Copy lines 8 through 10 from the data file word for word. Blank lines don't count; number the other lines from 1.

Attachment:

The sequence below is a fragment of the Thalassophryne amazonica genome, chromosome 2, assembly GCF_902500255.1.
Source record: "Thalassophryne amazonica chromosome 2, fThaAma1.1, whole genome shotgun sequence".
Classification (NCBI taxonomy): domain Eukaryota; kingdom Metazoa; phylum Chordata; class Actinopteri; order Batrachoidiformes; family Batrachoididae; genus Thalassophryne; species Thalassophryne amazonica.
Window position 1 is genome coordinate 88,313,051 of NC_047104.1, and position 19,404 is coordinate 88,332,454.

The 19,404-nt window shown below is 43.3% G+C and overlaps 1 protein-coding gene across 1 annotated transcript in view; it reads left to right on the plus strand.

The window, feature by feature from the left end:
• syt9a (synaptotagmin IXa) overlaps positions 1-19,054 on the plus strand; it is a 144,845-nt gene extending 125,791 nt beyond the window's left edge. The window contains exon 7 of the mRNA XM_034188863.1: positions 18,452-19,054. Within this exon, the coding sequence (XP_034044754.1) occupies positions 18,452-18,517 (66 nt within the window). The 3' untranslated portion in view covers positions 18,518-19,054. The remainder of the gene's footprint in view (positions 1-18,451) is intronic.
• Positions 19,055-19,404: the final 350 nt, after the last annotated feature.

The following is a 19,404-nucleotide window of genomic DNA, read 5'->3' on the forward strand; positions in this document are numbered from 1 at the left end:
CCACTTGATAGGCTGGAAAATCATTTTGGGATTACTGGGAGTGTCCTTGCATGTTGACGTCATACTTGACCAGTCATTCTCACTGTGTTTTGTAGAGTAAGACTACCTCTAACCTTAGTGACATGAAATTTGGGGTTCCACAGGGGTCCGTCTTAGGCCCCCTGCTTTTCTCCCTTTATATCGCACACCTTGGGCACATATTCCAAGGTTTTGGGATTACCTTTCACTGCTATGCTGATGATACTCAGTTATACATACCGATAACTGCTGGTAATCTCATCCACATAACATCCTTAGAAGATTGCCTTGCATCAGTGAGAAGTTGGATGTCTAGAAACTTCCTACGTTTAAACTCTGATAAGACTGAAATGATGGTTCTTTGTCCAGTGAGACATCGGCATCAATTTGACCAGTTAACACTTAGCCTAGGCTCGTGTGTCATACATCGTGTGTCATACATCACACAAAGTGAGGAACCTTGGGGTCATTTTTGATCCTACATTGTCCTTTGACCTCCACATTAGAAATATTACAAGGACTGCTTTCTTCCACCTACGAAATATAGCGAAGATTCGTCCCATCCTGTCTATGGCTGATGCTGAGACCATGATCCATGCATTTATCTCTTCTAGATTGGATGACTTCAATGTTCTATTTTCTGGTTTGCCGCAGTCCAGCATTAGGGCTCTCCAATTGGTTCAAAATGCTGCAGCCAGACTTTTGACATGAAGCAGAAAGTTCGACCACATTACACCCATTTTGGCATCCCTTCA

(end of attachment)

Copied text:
• Positions 19,055-19,404: the final 350 nt, after the last annotated feature.

The following is a 19,404-nucleotide window of genomic DNA, read 5'->3' on the forward strand; positions in this document are numbered from 1 at the left end:
CCACTTGATAGGCTGGAAAATCATTTTGGGATTACTGGGAGTGTCCTTGCATGTTGACGTCATACTTGACCAGTCATTCTCACTGTGTTTTGTAGAGTAAGACTACCTCTAACCTTAGTGACATGAAATTTGGGGTTCCACAGGGGTCCGTCTTAGGCCCCCTGCTTTTCTCCCTTTATATCGCACACCTTGGGCACATATTCCAAGGTTTTGGGATTACCTTTCACTGCTATGCTGATGATACTCAGTTATACATACCGATAACTGCTGGTAATCTCATCCACATAACATCCTTAGAAGATTGCCTTGCATCAGTGAGAAGTTGGATGTCTAGAAACTTCCTACGTTTAAACTCTGATAAGACTGAAATGATGGTTCTTTGTCCAGTGAGACATCGGCATCAATTTGACCAGTTAACACTTAGCCTAGGCTCGTGTGTCATACATCGTGTGTCATACATCACACAAAGTGAGGAACCTTGGGGTCATTTTTGATCCTACATTGTCCTTTGACCTCCACATTAGAAATATTACAAGGACTGCTTTCTTCCACCTACGAAATATAGCGAAGATTCGTCCCATCCTGTCTATGGCTGATGCTGAGACCATGATCCATGCATTTATCTCTTCTAGATTGGATGACTTCAATGTTCTATTTTCTGGTTTGCCGCAGTCCAGCATTAGGGCTCTCCAATTGGTTCAAAATGCTGCAGCCAGACTTTTGACATGAAGCAGAAAGTTCGACCACATTACACCCATTTTGGCATCCCTTCA